The Scottsdale Experience

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My day of work experience began bright and early on a cool, windy autumn morning driving down the majestic Monaro highway, towards Bush Heritage Australia’s site, Scottsdale Reserve (Figure 1), with Dr David Freudenberger and ENVS3039 students Robin and Robert.

Figure 1: Scottsdale Reserve

Around 300 ha of Scottsdale Reserve has been set aside for rehabilitation works aimed to return agriculturally cleared paddocks back to the critically endangered box-gum grassy woodland ecosystem (Bush Heritage Australia, 2014). This is a nationally important project, as over 90% of the box-gum grassy woodland ecosystem’s extent has been lost since colonisation (DECCW NSW, 2010). Rehabilitation work has been carried by Greening Australia volunteers and funded jointly by the Australian Government and Bush Heritage Australia. Upon completion, Scottsdale Reserve will also form a crucial part of the Kosciuszko 2 Coast project, a community run partnership aiming to connect remnant woodlands and grasslands between the NSW, ACT Alps and the NSW far south coast (Bush Heritage Australia, 2012).

My work experience assignment involved monitoring the health of native trees planted in 2013 intended to form the future box-gum woodland environment. Species assessed included, Eucalyptus pauciflora (snow gum), Eucalyptus melliodora (yellow box), Eucalyptus bridgesiana (apple box), Acacia dealbata (silver wattle) and Casuarina cunninghamiana (she-oak). Most of the woodland species planted have been propagated on site using local cultivars to allow the seedlings to adapt to the climate conditions from germination (Figure 2).

Figure 2: Seedlings within the Scottsdale Reserve nursery

Site preparation for planting within the Scottsdale reserve involved contour ripping to break up the soil to allow young roots to establish and have easier access to water. Weed matting was also trialled beneath a number of trees to reduce the competition of introduced grass species, giving the seedlings improved access to water, nutrients and light while they established. Trees were also planted with plastic shields to protect the young saplings from grazing and wind damage.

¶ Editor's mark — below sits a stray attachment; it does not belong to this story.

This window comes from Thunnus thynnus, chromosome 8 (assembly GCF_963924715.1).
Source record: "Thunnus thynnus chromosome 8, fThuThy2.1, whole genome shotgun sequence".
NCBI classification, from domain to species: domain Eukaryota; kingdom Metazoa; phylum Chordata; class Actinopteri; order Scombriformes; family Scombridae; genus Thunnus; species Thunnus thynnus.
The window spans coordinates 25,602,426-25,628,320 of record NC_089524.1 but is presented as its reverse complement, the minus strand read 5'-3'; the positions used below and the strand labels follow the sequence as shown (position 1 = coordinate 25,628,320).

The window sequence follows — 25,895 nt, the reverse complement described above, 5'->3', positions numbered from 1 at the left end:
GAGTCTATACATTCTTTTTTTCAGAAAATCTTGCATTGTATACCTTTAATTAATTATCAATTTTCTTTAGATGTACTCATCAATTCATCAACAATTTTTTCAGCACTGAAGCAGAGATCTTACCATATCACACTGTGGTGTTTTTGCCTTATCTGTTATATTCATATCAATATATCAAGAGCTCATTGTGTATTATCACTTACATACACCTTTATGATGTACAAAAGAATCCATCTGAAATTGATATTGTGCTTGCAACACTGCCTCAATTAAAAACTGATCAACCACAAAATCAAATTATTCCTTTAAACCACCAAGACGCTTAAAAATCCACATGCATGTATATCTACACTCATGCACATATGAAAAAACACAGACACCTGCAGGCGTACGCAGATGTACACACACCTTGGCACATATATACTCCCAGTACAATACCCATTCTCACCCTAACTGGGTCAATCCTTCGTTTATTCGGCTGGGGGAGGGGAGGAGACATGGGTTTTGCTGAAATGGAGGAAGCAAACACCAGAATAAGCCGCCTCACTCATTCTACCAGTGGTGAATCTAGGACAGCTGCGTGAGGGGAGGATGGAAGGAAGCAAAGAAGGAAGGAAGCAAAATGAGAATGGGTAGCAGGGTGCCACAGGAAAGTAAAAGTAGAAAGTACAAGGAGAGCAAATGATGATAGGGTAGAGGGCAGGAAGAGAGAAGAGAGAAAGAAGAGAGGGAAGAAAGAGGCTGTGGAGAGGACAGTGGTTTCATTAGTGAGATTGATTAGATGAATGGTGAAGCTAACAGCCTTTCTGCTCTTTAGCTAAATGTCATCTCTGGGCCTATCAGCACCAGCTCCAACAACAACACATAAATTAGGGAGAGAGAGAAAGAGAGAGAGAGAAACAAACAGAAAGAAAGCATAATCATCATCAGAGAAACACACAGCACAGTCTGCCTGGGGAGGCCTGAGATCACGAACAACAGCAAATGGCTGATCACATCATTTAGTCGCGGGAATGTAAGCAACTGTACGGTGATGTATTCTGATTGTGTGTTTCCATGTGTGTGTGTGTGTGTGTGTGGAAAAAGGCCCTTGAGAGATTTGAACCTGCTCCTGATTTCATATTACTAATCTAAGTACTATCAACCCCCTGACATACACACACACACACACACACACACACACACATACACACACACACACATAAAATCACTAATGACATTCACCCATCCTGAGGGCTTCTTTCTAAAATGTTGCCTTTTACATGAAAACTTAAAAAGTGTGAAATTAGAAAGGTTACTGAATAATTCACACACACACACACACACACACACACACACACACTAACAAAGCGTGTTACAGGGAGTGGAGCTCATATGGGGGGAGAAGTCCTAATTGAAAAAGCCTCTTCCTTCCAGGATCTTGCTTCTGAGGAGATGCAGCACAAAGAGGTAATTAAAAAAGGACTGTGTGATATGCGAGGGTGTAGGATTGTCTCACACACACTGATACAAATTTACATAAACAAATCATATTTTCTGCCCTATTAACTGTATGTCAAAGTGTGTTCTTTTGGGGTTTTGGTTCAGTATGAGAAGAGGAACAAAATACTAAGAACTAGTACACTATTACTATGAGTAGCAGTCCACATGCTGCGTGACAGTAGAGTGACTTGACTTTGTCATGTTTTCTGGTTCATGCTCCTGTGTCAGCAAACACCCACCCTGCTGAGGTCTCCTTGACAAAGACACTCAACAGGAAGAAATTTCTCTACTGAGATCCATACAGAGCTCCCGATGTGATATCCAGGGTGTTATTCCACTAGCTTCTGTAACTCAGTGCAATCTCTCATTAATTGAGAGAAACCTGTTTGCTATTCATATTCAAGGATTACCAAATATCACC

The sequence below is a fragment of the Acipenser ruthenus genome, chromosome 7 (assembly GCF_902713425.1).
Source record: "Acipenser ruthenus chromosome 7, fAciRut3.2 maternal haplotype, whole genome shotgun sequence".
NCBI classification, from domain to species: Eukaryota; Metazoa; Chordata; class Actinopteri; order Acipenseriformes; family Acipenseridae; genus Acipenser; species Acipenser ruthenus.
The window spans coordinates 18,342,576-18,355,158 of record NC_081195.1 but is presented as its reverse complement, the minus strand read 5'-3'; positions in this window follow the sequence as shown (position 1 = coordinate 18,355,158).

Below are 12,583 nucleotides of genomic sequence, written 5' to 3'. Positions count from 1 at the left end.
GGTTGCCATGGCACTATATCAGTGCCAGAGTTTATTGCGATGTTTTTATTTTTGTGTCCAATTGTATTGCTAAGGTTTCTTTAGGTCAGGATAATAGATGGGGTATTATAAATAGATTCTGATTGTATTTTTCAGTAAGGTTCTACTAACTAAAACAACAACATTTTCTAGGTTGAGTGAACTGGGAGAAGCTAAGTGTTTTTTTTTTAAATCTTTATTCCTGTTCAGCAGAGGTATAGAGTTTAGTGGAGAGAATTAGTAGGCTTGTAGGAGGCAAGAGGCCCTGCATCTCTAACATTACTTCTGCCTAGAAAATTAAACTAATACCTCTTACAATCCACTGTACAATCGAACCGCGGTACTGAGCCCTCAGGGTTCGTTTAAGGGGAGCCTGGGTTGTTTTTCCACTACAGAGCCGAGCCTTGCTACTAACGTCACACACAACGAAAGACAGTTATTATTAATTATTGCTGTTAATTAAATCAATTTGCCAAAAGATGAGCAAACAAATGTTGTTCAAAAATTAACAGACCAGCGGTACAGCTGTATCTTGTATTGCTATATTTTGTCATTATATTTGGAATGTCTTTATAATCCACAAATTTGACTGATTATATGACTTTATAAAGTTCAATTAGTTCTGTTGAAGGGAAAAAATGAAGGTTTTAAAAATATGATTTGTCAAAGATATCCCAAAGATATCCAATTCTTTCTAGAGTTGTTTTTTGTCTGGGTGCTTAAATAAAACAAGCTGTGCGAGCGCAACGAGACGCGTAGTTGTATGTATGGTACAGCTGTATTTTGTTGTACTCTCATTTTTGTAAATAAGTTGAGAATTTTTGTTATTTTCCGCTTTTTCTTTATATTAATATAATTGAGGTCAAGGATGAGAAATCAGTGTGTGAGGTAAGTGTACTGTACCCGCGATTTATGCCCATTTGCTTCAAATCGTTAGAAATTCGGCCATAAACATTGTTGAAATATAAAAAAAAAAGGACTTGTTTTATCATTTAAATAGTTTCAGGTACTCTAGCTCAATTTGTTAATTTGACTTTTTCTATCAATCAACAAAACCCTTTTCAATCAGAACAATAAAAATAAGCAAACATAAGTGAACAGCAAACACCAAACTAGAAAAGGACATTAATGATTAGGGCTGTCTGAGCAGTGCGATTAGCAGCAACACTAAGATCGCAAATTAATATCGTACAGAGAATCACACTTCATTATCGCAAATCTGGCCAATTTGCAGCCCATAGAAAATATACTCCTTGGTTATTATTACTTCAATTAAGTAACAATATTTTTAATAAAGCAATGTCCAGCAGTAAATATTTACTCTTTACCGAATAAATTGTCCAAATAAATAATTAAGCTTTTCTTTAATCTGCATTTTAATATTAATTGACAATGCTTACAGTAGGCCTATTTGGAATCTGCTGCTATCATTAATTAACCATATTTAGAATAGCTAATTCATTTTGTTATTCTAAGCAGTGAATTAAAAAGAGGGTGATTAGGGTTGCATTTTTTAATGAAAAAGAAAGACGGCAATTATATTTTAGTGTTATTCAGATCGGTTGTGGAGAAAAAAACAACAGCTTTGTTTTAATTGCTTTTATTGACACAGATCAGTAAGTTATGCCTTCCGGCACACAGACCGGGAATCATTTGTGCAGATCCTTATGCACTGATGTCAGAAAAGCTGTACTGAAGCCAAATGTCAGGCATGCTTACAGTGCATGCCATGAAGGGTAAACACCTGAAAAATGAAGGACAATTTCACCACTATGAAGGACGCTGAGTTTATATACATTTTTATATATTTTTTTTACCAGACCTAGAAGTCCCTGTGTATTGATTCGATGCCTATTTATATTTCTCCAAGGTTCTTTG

The task for day one was to identify and confirm the two-year old trees had been named correctly in past experiments, measure the height of each tree with a builders tape and assess each tree’s health. We followed pre-marked maps identifying each row of trees for measurement (Figure 3).

Figure 3: Transect map of the weed mat experiment area, provided by Dr David Freudenberger

Day two of this assignment was spent in a rather less exciting manner with our old friend excel, entering the trees’ identity, health and height data. Despite being cooped in front of a computer this process presented some rather interesting and pleasing results for the Scottsdale rehabilitation project. Especially the impressive survival rates of up to 98%, indicating high recovery potential for this woodland site into the future.

This work experience project provided a practical insight into the difficulties of returning a cleared agricultural landscape back towards the original, native woodland ecosystem. Hopefully I can return to Scottsdale in 20 or 30 years and observe a box-gum grassy woodland thriving, full of native biodiversity.

References

Bush Heritage Australia, 2014, “Scottsdale Reserve”, http://www.bushheritage.org.au/places-we-protect/new-south-wales/scottsdale

Bush Heritage Australia, 2012, “Scottsdale reserve scorecard”, found at http://www.bushheritage.org.au/places-we-protect/new-south-wales/scottsdale

DECCW NSW, 2010, “National Recovery Plain for White Box – Yellow Box – Blakely’s Red Gum Grassy Woodland and Derived Native Grassland”, Department of Environment, Climate Change and Water, NSW, Sydney.

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About Biodiversity Conservation Blog

I am an Associate Professor at The Australian National University and convene a (very awesome) course called Biodiversity Conservation. Myself and students in the course contribute to this blog.
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